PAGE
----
Buying software's hard sell: Computer companies are scrambling to list their shares. Diane Coyle reports

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The Independent Online
KEW Gardens is one of Unipalm's more famous customers. Last week, as the company published its flotation prospectus, Kew's new golden palm produced its first fruit. Peter Dawe, managing director, sees it as a good omen.

Unipalm is the latest in a flood of new issues by computer software and services companies - today sees Persona, the personal computer software distributor, announce its flotation price.

During the past 13 months, 14 have joined the market almost doubling the number of listed software firms.

Most of the newcomers are small. Only MDIS, originally part of aerospace giant McDonnell Douglas, which was the biggest software flotation yet in the UK, has a market capitalisation exceeding pounds 100m. Maid, another company that made a bid to float with a value above the pounds 100m threshold, was beaten back by investor scepticism.

Institutional investors think that some of the software companies seeking a listing are too immature.

Few have a consistent profits record - only four out of the 14 can boast more than three successive years' worth of pre-tax profits. Some, such as Division and Virtuality, the virtual reality software houses, have offered only the hope of future profitability.

Several of the new issues have floated to raise funds for product development, so even where they have a solid track record, results depend on the success of new products. Unipalm, for example, predicts its pre-tax profits will fall from pounds 605,000 in 1993 to pounds 250,000 this year because the costs of its newest product - Pipex, which connects customers to the world's biggest data network, the Internet - are running ahead of revenues.

Lionel Arbis, of brokers Greig Middleton, says: 'A good software company should have some recurring revenues - from existing maintenance and service contracts - to help finance development.'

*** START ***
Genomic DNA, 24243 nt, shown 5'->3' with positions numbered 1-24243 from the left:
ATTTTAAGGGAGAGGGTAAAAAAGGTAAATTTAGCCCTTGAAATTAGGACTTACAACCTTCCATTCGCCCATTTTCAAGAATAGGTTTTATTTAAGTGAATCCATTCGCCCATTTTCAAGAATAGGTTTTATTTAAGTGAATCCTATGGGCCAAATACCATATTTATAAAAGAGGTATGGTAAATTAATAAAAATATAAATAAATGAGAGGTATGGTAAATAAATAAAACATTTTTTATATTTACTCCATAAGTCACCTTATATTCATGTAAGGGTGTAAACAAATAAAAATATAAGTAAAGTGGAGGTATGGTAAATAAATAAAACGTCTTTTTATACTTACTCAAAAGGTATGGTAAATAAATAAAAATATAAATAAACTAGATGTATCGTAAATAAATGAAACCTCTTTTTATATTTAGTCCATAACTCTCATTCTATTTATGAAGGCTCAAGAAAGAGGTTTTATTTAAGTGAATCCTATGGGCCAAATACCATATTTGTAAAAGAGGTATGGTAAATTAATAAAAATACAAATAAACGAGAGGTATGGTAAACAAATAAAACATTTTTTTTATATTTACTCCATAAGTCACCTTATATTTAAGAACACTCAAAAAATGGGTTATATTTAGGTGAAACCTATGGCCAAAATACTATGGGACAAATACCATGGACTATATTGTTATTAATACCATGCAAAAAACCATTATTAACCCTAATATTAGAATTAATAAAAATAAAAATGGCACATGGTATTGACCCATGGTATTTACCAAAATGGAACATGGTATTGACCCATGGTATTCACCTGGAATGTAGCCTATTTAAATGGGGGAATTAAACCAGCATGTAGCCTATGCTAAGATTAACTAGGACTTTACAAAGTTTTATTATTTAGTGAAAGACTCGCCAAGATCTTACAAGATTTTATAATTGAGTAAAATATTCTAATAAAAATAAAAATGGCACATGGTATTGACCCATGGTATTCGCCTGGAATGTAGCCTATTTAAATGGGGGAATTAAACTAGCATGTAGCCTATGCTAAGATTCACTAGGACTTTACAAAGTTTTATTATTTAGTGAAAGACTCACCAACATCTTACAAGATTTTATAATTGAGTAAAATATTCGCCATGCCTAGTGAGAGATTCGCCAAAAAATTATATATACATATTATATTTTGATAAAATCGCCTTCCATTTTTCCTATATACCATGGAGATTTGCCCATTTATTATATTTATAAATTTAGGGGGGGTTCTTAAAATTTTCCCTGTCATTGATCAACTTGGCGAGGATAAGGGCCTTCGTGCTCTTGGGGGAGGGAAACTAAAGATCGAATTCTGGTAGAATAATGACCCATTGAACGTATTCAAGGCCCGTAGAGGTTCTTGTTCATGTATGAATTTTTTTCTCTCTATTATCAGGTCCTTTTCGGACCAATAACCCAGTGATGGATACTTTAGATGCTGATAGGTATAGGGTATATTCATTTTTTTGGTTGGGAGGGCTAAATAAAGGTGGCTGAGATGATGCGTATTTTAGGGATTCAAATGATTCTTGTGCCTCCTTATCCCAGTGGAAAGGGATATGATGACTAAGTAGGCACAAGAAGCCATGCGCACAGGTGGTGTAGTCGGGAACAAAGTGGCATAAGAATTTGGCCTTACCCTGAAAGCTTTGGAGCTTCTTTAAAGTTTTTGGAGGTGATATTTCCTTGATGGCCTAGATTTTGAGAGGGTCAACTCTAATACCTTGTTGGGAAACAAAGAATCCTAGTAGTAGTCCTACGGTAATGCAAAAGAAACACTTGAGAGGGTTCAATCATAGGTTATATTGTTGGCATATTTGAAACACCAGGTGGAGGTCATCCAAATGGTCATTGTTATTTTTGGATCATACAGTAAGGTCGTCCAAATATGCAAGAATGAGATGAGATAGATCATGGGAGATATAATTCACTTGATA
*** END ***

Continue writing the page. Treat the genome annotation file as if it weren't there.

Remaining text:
This gives investors more confidence in future profit. But most new issues are looking for capital precisely to raise money for product development.

A second investment concern is that too many software debutantes capitalise some of their research and development spending, flattering reported profits in the run-up to a product launch. Most stress they take this step only when the viability of the new software is reasonably assured, but they can end up with high intangible assets.

With the financial risk, however, comes the hope of high rewards. Despite their reservations, the investing institutions have been enthusiastic buyers of software new issues.

One anecdote runs that an investor dozed off during a presentation to the institutions only to wake up at the end and say: 'I'll take pounds 200,000.'

Mike Bishop, of fund management group Gartmore, says: 'You have to bear in mind that if you do not take any of a stock that could be a potential winner, you could be doing your clients a real disservice.' He thinks that some of the new issues have come to the market with indecent haste.

Even so, he says, a lot of investors are just playing the odds and have not been very selective about what they buy. 'But if you have a sensible basket of the stocks as a small part of your portfolio, then you'll probably do very well.'

There are difficulties in assessing the long-term commercial promise of a fledgling software company, especially for investors who are not computer wizards. The market is fragmented, making it plausible for most companies to claim that they face no significant competition in their own niche.